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HOBHOUSE, ARTHUR HOBHOUSE, 1st Baron (1819–1904), English judge, fourth son of Henry Hobhouse, permanent under-secretary of state in the Home Office, was born at Hadspen, Somerset, on the 10th of November 1819. Educated at Eton and Balliol, he was called to the bar at Lincoln’s Inn in 1845, and rapidly acquired a large practice as a conveyancer and equity draftsman; he became Q.C. in 1862, and practised in the Rolls Court, retiring in 1866. He was an active member of the charity commission and urged the appropriation of pious bequests to educational and other purposes. In 1872 he began a five years’ term of service as legal member of the council of the governor-general of India, his services being acknowledged by a K.C.S.I.; and in 1881 he was appointed a member of the judicial committee of the privy council, on which he served for twenty years. He was made a peer in 1885, and consistently supported the Liberal party in the House of Lords. He died on the 6th of December 1904, leaving no heir to the barony.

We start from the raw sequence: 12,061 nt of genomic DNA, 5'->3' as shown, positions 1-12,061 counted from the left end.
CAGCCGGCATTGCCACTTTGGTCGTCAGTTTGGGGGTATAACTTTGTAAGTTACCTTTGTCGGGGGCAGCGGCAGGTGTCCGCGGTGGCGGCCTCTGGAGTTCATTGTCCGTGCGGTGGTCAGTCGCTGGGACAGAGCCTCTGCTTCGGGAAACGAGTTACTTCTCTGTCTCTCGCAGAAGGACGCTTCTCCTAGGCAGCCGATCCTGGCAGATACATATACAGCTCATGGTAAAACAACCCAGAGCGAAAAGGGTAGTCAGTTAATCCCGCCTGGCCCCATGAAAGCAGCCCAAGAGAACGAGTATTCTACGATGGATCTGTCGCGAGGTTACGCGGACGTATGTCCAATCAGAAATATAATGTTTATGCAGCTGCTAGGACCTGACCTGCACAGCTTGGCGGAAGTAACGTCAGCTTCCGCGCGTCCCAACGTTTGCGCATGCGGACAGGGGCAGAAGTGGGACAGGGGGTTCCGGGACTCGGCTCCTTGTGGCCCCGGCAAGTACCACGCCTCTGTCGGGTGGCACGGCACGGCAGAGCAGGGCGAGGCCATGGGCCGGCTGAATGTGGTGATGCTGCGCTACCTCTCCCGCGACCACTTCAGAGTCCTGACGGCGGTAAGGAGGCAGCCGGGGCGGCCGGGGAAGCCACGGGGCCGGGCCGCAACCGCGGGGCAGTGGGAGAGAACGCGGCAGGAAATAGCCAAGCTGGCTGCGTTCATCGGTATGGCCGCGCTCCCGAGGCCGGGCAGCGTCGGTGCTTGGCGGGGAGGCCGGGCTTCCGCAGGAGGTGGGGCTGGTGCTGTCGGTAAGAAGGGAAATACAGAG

His papers read before the Social Science Association on the subject of property were collected in 1880 under the title of The Dead Hand.Retrieved from "[en.wikisource.org]" Category: